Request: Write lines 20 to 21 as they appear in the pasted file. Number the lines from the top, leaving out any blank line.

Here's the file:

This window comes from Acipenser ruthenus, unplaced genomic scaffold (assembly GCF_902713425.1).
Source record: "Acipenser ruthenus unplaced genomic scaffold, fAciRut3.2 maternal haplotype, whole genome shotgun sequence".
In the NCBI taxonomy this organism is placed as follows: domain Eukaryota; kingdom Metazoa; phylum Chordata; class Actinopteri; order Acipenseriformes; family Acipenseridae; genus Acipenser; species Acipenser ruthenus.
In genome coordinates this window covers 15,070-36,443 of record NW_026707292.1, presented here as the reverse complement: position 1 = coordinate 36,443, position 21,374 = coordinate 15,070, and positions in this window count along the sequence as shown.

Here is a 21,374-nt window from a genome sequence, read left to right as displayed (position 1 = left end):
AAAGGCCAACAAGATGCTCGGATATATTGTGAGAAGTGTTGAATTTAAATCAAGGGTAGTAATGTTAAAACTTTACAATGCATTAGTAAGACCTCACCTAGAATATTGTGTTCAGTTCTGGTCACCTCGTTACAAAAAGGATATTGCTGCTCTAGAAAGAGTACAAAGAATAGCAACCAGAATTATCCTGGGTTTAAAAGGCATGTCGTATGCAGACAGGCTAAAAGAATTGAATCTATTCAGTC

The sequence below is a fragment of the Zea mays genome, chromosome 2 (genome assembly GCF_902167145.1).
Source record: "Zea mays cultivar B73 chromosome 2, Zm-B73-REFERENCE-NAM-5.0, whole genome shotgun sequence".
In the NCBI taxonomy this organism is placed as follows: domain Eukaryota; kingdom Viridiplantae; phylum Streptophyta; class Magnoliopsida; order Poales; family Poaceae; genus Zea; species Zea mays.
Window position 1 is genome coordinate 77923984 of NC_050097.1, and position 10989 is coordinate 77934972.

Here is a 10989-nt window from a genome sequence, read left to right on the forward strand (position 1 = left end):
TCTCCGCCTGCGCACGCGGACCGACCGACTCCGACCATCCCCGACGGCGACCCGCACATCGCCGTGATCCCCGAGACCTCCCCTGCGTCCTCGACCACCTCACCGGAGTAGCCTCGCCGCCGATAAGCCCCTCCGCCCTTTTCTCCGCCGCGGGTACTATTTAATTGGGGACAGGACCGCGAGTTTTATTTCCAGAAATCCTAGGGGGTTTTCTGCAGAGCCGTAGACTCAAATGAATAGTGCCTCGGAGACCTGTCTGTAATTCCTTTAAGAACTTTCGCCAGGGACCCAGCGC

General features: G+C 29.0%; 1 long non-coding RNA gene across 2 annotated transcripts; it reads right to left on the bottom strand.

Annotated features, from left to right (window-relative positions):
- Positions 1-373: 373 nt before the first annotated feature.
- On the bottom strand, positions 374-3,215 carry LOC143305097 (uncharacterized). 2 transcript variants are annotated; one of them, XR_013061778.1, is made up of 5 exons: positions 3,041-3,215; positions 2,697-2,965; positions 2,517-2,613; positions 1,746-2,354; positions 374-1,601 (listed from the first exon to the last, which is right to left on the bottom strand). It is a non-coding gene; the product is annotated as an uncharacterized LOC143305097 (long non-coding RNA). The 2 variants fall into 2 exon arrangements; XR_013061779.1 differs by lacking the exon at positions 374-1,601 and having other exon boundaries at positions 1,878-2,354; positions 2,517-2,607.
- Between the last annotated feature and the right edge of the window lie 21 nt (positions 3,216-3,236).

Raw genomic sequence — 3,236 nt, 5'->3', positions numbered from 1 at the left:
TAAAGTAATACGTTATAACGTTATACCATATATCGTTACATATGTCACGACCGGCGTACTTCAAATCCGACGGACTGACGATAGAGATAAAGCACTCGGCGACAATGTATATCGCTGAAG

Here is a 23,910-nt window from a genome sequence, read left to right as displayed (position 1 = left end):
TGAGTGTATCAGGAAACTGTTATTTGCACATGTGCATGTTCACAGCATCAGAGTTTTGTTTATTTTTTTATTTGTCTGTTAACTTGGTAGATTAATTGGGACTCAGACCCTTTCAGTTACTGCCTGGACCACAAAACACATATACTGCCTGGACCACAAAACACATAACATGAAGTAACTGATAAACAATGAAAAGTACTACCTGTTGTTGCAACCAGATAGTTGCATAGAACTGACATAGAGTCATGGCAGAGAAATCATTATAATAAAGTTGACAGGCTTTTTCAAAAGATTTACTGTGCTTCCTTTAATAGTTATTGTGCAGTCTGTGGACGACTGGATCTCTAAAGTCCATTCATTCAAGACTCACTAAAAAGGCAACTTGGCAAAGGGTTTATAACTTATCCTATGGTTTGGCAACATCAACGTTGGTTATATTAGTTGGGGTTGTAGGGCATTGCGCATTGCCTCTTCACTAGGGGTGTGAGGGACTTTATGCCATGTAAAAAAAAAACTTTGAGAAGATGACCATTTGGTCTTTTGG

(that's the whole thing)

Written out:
Here is a 23,910-nt window from a genome sequence, read left to right as displayed (position 1 = left end):
TGAGTGTATCAGGAAACTGTTATTTGCACATGTGCATGTTCACAGCATCAGAGTTTTGTTTATTTTTTTATTTGTCTGTTAACTTGGTAGATTAATTGGGACTCAGACCCTTTCAGTTACTGCCTGGACCACAAAACACATATACTGCCTGGACCACAAAACACATAACATGAAGTAACTGATAAACAATGAAAAGTACTACCTGTTGTTGCAACCAGATAGTTGCATAGAACTGACATAGAGTCATGGCAGAGAAATCATTATAATAAAGTTGACAGGCTTTTTCAAAAGATTTACTGTGCTTCCTTTAATAGTTATTGTGCAGTCTGTGGACGACTGGATCTCTAAAGTCCATTCATTCAAGACTCACTAAAAAGGCAACTTGGCAAAGGGTTTATAACTTATCCTATGGTTTGGCAACATCAACGTTGGTTATATTAGTTGGGGTTGTAGGGCATTGCGCATTGCCTCTTCACTAGGGGTGTGAGGGACTTTATGCCATGTAAAAAAAAAACTTTGAGAAGATGACCATTTGGTCTTTTGG